ABC Radio (AUS) "Cultures of Journalism" -- 8:45

A series of radio interviews about journalism's future, episode 10 featured this interview with Michael, speaking by sat-phone from Baghdad.

ABC Radio -- 8:45

Spin, PR and Truth in Reporting
Sunday December 11 2004

Donna McLachlan: One journalist who has a passion for finding the truth at all costs is Australian, Michael Ware. He's the bureau chief for Time magazine for Baghdad. And as you'll hear in this interview, has very clear ideas about how he gathers facts for a story.

I've included the preliminary chat that I usually do with interviewees, in order to set a sound level, because in this case it's already setting the scene for the way Michael Ware works.

Michael Ware: Actually it's another typical day in Baghdad. Not a cloud in the sky, warm and balmy and a bit hazy. I'm sitting here in the room of my house surrounded by armed guards—is that enough of a level?

Donna McLachlan: That's amazing. Great. So, I wanted to start by asking you about the fact that you're sitting on top of one of the biggest stories in the world right now. How mindful are you of wanting to get the whole story and tell as much of the story you can into print?

Michael Ware: Look, that's foremost in my mind. This is in some ways a defining issue for us right now, this American war being fought Iraq. So to try and understand exactly what's happening here and to try to fathom what is the dynamic that is really driving this war, both here on the ground in the Iraqi desert and beyond the confines of Iraq—it's vital. We, the public, need to understand this, because this is being done in our name. But we're the ones—and it's our sons and it's our daughters who are bearing the costs of this. So if we just rely on one voice for our understanding of this story, then we're not doing ourselves a justice. We need to hear as many voices as possible from all sides of this conflict, so that we can really come to know what is happening here. We don't want a sanitised version, we don't want a propagandised version. So that means there is enormous obligation on the journalists who are here, in my opinion. And I feel the weight of this personally to get out there and go beyond and find what we can see of the truth. And we can only ever hope to capture shards of the truth. Little windows, or vignettes. But I feel that we've got to gather as many of them as we can and present them, and try and give as accurate a sense of the big picture as is humanly possible in the midst of a war.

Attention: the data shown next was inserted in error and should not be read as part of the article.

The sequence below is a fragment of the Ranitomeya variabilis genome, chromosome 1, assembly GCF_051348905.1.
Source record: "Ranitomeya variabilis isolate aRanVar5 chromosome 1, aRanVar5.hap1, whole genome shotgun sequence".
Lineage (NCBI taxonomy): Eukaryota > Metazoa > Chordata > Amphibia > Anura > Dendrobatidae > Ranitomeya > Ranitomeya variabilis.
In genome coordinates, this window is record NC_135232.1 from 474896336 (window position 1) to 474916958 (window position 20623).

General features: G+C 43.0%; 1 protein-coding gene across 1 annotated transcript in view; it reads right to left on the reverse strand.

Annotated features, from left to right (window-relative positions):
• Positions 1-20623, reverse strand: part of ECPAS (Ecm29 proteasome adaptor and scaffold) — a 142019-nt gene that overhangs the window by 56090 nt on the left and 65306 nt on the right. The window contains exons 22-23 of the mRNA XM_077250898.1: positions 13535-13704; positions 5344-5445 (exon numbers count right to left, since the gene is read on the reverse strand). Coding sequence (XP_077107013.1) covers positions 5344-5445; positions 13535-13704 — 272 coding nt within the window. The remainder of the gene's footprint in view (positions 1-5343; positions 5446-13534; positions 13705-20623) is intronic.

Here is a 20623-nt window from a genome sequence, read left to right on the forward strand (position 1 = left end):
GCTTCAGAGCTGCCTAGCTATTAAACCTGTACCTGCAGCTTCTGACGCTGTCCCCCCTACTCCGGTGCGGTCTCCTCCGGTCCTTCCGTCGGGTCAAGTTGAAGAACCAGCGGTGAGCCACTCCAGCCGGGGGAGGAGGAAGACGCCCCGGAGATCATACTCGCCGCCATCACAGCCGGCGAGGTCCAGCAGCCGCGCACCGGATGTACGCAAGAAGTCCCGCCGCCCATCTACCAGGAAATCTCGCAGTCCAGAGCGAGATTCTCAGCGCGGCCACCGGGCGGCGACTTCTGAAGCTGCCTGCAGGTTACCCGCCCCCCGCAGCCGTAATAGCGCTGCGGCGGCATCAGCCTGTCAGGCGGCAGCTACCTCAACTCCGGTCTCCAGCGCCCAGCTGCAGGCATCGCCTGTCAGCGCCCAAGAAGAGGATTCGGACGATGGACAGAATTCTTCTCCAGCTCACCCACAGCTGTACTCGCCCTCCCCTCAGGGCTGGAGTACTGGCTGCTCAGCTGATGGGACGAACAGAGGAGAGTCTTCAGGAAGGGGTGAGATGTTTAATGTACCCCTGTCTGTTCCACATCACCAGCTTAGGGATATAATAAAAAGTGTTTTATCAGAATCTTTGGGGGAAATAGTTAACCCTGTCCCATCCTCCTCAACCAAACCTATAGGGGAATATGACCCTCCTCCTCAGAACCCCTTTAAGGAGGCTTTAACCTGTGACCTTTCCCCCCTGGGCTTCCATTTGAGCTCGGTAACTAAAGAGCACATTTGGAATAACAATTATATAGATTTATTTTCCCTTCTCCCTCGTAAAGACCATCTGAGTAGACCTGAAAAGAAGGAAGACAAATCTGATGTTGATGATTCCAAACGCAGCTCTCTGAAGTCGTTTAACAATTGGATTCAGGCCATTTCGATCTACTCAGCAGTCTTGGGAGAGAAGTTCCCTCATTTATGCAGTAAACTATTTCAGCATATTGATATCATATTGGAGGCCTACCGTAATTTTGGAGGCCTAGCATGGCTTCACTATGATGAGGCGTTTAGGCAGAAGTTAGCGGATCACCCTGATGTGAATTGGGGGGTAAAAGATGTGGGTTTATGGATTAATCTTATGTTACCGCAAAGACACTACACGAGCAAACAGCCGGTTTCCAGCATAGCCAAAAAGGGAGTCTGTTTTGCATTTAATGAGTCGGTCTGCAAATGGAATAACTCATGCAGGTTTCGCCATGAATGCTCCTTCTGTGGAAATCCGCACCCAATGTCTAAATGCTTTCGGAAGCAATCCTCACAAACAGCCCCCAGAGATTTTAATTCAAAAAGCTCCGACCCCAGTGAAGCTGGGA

Donna McLachlan: Is that why you chose to make a relationship with Iraqi insurgents—to show a bigger shard of that story?

Michael Ware: Absolutely. This conflict has at least two sides. Indeed, there are many others. From the beginning, after the initial invasion, I quickly turned my attention to what would the Iraqis do, and specifically what would become of an insurgency, that I just knew was going to emerge. So by developing contacts from the former regime of Saddam Hussein, I was able to slowly begin to meet some of those senior military officers and intelligence agents and security officials who were holding out, and who way back in May 2003 were then just starting what was an embryonic insurgency—very loose-fitting, very ad-hoc, very opportunistic and anything but sophisticated and organised. But by tapping into them at that point, trying to understand ideas that were continuing to resist and how they were doing that, I've been able to follow them and mark their progression, and document the evolution of not just these individuals but of the insurgency itself. And in doing that, that adds incredible value to our reportage and understanding of the war here.